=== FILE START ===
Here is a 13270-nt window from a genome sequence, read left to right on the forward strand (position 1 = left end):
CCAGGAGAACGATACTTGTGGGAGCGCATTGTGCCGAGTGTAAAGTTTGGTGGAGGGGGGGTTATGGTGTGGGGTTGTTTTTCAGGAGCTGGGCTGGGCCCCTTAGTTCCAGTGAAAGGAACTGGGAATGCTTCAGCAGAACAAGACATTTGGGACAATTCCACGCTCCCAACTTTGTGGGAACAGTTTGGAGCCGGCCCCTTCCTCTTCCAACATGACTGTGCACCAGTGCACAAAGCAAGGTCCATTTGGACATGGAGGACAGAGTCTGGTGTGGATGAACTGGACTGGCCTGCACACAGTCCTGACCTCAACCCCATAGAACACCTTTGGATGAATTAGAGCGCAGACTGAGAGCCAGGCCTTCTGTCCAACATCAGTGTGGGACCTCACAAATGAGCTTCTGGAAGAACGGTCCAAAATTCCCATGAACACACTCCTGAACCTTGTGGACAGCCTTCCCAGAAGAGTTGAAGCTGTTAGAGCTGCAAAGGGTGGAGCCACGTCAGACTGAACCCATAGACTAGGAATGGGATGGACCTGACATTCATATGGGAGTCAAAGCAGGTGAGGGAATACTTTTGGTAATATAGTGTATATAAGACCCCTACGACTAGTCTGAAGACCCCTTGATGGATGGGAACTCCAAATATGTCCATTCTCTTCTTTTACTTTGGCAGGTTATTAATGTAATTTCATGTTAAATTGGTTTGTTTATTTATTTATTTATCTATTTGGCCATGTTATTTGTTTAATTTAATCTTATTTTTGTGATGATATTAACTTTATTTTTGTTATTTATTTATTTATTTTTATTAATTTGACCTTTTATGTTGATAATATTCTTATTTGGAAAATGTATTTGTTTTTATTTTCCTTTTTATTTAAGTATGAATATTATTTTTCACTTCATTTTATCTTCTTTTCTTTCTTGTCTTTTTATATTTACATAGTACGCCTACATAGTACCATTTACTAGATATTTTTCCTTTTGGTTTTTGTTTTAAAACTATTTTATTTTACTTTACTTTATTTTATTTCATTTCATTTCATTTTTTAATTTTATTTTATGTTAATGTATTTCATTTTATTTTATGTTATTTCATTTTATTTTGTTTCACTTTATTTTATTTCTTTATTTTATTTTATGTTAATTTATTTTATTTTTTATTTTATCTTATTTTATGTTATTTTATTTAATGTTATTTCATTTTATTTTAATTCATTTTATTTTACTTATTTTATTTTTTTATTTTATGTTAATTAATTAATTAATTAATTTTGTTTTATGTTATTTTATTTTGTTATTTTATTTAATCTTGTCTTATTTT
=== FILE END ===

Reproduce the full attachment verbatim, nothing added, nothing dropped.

Here is a 13270-nt window from a genome sequence, read left to right on the forward strand (position 1 = left end):
CCAGGAGAACGATACTTGTGGGAGCGCATTGTGCCGAGTGTAAAGTTTGGTGGAGGGGGGGTTATGGTGTGGGGTTGTTTTTCAGGAGCTGGGCTGGGCCCCTTAGTTCCAGTGAAAGGAACTGGGAATGCTTCAGCAGAACAAGACATTTGGGACAATTCCACGCTCCCAACTTTGTGGGAACAGTTTGGAGCCGGCCCCTTCCTCTTCCAACATGACTGTGCACCAGTGCACAAAGCAAGGTCCATTTGGACATGGAGGACAGAGTCTGGTGTGGATGAACTGGACTGGCCTGCACACAGTCCTGACCTCAACCCCATAGAACACCTTTGGATGAATTAGAGCGCAGACTGAGAGCCAGGCCTTCTGTCCAACATCAGTGTGGGACCTCACAAATGAGCTTCTGGAAGAACGGTCCAAAATTCCCATGAACACACTCCTGAACCTTGTGGACAGCCTTCCCAGAAGAGTTGAAGCTGTTAGAGCTGCAAAGGGTGGAGCCACGTCAGACTGAACCCATAGACTAGGAATGGGATGGACCTGACATTCATATGGGAGTCAAAGCAGGTGAGGGAATACTTTTGGTAATATAGTGTATATAAGACCCCTACGACTAGTCTGAAGACCCCTTGATGGATGGGAACTCCAAATATGTCCATTCTCTTCTTTTACTTTGGCAGGTTATTAATGTAATTTCATGTTAAATTGGTTTGTTTATTTATTTATTTATCTATTTGGCCATGTTATTTGTTTAATTTAATCTTATTTTTGTGATGATATTAACTTTATTTTTGTTATTTATTTATTTATTTTTATTAATTTGACCTTTTATGTTGATAATATTCTTATTTGGAAAATGTATTTGTTTTTATTTTCCTTTTTATTTAAGTATGAATATTATTTTTCACTTCATTTTATCTTCTTTTCTTTCTTGTCTTTTTATATTTACATAGTACGCCTACATAGTACCATTTACTAGATATTTTTCCTTTTGGTTTTTGTTTTAAAACTATTTTATTTTACTTTACTTTATTTTATTTCATTTCATTTCATTTTTTAATTTTATTTTATGTTAATGTATTTCATTTTATTTTATGTTATTTCATTTTATTTTGTTTCACTTTATTTTATTTCTTTATTTTATTTTATGTTAATTTATTTTATTTTTTATTTTATCTTATTTTATGTTATTTTATTTAATGTTATTTCATTTTATTTTAATTCATTTTATTTTACTTATTTTATTTTTTTATTTTATGTTAATTAATTAATTAATTAATTTTGTTTTATGTTATTTTATTTTGTTATTTTATTTAATCTTGTCTTATTTT